By Calvin Palmer
The head of the World Health Organization warned today that the outbreak of new multi-strain swine flu in Mexico has a “pandemic potential”.
The virus has killed up to 60 people in Mexico and spread into the United States. Eight non-fatal infections have occurred in California and Texas.
In New York, 75 students at a private school in Queens, who recently visited Mexico, reported flu-like symptoms but no cases of swine flu have been confirmed.
“A new virus is responsible” for the cases reported in Mexico and the United States, WHO director general Margaret Chan said at a press conference today.
“How the situation will evolve is unpredictable,” she said, urging other countries to “increase vigilance”.
“This virus has clearly a pandemic potential,” Chan added.
Officials from the WHO said the virus from 12 of the Mexican patients was the same genetically as a new strain of swine flu, designated H1N1, seen in eight people in California and Texas who later recovered.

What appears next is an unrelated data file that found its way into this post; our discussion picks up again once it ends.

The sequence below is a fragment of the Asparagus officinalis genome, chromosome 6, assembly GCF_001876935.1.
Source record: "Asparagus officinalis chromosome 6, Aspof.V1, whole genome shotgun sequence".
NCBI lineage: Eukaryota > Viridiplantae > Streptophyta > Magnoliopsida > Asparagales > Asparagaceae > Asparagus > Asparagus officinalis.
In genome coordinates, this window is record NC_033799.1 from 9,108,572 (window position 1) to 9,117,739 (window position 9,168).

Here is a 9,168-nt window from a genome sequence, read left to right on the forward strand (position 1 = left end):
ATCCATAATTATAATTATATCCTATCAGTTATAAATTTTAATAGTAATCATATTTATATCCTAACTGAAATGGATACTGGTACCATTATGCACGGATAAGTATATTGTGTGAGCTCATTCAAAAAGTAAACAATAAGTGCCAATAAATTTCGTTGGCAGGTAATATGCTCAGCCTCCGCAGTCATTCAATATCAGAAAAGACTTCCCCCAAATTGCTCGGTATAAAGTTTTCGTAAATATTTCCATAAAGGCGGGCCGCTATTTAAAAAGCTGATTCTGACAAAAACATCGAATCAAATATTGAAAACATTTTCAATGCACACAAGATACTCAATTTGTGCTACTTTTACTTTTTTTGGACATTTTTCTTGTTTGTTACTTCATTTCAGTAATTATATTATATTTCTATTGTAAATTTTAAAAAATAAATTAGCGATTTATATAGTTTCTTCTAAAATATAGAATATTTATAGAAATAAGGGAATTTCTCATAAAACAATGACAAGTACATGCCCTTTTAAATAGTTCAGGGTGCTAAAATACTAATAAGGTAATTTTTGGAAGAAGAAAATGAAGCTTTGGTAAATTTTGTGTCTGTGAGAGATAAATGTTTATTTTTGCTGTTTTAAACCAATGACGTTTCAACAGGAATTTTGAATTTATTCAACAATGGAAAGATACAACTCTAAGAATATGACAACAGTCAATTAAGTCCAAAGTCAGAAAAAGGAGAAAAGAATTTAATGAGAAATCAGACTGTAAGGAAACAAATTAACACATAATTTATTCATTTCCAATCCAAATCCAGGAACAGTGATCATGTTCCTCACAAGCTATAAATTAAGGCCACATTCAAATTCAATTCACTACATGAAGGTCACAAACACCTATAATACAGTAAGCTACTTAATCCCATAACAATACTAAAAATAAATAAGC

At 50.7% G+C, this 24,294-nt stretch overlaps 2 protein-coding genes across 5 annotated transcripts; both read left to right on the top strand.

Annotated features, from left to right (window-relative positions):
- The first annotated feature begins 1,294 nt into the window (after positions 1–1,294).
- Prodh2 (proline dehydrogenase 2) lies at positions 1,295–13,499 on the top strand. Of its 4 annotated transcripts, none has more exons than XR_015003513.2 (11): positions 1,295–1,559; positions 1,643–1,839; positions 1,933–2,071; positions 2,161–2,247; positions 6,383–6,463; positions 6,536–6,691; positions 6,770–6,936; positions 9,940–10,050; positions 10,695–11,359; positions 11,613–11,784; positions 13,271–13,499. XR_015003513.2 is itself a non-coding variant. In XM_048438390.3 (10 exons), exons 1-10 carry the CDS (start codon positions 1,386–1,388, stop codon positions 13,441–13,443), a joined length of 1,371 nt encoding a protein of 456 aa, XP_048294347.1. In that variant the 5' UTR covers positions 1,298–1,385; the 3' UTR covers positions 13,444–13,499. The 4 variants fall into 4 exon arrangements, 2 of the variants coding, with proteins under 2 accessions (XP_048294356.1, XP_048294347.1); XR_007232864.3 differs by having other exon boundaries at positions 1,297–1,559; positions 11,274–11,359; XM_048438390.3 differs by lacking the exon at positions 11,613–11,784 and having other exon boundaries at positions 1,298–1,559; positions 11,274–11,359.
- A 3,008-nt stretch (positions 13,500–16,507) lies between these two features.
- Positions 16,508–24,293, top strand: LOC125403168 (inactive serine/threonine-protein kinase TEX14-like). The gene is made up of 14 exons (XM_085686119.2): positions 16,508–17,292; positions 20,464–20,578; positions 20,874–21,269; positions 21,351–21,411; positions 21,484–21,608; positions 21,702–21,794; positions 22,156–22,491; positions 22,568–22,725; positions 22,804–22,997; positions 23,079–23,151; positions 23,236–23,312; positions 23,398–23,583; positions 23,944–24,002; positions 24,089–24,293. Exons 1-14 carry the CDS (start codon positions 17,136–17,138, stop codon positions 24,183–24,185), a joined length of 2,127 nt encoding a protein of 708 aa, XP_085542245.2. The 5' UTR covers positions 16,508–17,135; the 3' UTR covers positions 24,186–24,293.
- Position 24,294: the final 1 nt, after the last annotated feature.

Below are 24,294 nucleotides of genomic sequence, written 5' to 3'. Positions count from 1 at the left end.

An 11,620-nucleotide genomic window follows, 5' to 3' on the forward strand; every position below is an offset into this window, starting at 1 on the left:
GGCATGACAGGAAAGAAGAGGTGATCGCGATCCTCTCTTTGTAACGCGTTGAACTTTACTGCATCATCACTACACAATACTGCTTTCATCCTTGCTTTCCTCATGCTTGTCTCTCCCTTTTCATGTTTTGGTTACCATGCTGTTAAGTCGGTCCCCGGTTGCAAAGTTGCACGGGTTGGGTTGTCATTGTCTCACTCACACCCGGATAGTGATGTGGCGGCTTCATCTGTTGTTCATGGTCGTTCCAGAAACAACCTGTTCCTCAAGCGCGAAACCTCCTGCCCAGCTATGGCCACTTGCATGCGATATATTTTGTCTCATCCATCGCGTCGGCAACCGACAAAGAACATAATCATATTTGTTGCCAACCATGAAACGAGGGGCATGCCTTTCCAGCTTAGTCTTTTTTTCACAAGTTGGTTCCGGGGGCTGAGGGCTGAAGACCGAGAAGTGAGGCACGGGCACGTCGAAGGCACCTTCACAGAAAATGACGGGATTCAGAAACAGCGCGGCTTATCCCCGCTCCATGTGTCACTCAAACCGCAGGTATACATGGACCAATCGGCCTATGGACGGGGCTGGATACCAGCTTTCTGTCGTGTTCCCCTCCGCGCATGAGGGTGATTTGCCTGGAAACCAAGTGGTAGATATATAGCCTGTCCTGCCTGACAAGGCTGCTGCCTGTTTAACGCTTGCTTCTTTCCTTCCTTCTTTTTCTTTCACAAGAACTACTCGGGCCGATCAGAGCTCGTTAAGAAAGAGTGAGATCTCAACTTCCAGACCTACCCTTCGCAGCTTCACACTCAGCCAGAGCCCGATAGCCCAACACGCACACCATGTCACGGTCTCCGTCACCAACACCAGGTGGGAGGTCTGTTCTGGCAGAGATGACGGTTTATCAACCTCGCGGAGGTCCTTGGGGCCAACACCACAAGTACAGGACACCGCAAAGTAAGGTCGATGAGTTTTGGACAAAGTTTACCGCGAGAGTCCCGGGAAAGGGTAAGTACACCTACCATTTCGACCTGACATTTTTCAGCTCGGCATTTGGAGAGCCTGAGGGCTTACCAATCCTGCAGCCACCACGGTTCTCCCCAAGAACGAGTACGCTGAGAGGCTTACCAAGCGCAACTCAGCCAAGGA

In Mexico, schools and museums have shut and public events cancelled. Mexicans have started wearing surgical masks which soldiers handed out in the streets.
Two professional soccer games scheduled for tomorrow will be played without spectators, behind closed doors, to avoid massive gatherings of people.
Mexican Health Minister Jose Angel Cordova confirmed 20 deaths from swine flu late yesterday and said authorities were investigating another 48 who had died with similar symptoms.
Health officials have been investigating more than 1,000 possible swine flu infections.
Apart from the capital, four other deaths were in central San Luis Potosi, two in Baja California, in northwest Mexico, and one in Oaxaca, in the southeast.
But Cordova added that it was “an epidemic, not a pandemic”.
Genetic analysis shows the flu strain is a never-before-seen mixture of swine, human and avian viruses.
The fact most of the dead were aged between 25 and 45 was seen as a worrying sign linked to pandemics, as seasonal flu tends to be more deadly among the elderly and the very young.